On the pulse of crowdfunded gaming

Running to the finish line: A post-campaign Q&A with SaltyPepper

Posted by Olivia Cottrell on July 1, 2014 | Jump to 0 comments

We’ve had a few interviews now with developers after they’ve completed a successful Kickstarter campaign; generally, things get a little less exciting but a lot more hard work as they start turning backer dollars into tangible product.

However, what happens when a developer doesn’t do quite as well as they’d hoped? We reached out to SaltyPepper, the developer behind the fairy-tale themed Once Upon a Runner, which sadly failed to meet its target earlier this year.

What have they learned from the experience? And what’s the next chapter in their particular tale?

BitPulse: Can you summarize the Kickstarter experience for me? How was it trying to gather funding through the platform?

Jasmine Greene, lead designer: The Kickstarter experience was pretty time consuming. It’s not easy to get discovered with thousands of other projects going on at the same time so most of our work was done via social media sites and through personal emails to friends and family. As well, it was also about reaching out to the press to get coverage that might bring more people to our site. Every day we needed to find new/creative ways to tweet about our Kickstarter campaign and find ways to get people’s attention. In addition, we also needed to explain how Kickstarter works to many first time users. As popular as Kickstarter is there are still many more people who have never used it and some have never even heard of it!

What’s been the story of Once Upon a Runner post-campaign?

Greene: We’re still developing Kickstarter and we’re mainly working on a lot of bug testing and tweaks. Most of the major features of the games have already been implemented. We’ve released a new demo for people to try out that shows off some of the tweaks. So, we’re still going strong despite not making our goal.

The sea witch faces off against some poor unfortunate souls

The sea witch faces off against some poor unfortunate souls

What’s been the challenges associated with continuing a game that was unsuccessful on Kickstarter? Does it carry any kind of stigma?

Greene: It was definitely a bit disheartening to see that we didn’t reach it, especially after all of the work that we put into spreading the word. After the funding period ended, we all took a little break from development to regroup and take some much needed time off. Luckily our team isn’t so easily derailed, especially since we’re so far along in the development process. We came back together with renewed focus and energy for the project and have been plugging away since. It’s easy to fall into the comparison trap and think why didn’t we reach our goal, but we’ve tried to steer clear of that kind of thinking. Instead we’re just using this first project as a learning experience.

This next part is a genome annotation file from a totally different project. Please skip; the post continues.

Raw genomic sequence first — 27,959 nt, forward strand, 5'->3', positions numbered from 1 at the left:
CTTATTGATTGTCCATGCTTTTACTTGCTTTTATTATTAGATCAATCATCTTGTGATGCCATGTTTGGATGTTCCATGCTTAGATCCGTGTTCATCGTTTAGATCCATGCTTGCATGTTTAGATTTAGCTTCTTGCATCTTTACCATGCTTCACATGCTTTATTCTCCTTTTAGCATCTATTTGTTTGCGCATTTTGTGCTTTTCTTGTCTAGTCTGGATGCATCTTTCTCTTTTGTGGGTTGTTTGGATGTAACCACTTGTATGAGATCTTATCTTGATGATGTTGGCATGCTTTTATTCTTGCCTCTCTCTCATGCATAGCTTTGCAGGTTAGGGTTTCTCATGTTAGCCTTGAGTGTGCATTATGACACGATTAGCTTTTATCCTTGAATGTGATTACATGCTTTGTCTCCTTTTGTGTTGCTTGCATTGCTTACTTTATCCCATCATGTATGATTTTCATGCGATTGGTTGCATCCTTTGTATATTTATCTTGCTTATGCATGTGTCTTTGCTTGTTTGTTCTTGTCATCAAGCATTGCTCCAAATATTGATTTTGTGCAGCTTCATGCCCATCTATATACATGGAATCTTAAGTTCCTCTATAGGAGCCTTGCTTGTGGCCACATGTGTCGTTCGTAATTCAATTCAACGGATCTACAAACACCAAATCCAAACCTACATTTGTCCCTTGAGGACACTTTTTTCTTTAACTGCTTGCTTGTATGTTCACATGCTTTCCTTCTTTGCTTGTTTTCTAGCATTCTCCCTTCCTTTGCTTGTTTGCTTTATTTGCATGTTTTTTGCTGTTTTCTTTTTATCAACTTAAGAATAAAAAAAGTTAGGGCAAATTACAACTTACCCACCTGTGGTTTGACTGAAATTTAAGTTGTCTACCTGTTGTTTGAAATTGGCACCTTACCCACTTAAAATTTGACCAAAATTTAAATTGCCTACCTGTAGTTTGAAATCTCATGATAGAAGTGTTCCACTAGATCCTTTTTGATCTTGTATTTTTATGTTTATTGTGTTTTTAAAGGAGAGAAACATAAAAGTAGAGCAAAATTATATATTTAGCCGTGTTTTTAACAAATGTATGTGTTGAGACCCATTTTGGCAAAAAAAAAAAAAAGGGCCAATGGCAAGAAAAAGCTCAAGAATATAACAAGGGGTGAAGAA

How are you funding development now?

Greene: We’re pretty much funding development out of pocket though luckily our costs are relatively low. This means it’ll probably take a little longer to release the game. We also are offering a pre-order sale for $3 for those interested in getting a copy of the game early. Those that pre-order are also entered into a random drawing where they have a chance to win high resolution images of all the in-game comics and the soundtrack.

What was the most important thing you learned from crowdfunding? What would you do differently a second time around?

Greene: It’s a lot of work! Despite researching about how to crowdfund, it’s a completely different beast when you are actually in the process. You’re constantly trying to find ways to revamp the wording in your project description, finding nit-picky issues in the video, connected to social media and pretty much trying to spread the word. I really wish that there was better discoverability in Kickstarter because besides from the first couple days and last couple days you can’t really get pageviews unless you’re really bringing in a significant amount of pledges. If we’re to run another Kickstarter campaign we’re really going to drum up interest much earlier via social media, press, etc. A lot of successful Kickstarter owners have said that the whole process before launching the campaign probably takes around 2-3 months on top of the 1-2 month campaign.

While development has slowed on once Upon a Runner, they still hope to release sometime this summer. You can have a look at their demo via the official site, as well as look at another project, The Painter’s Apprentice, that they hope to release soon.

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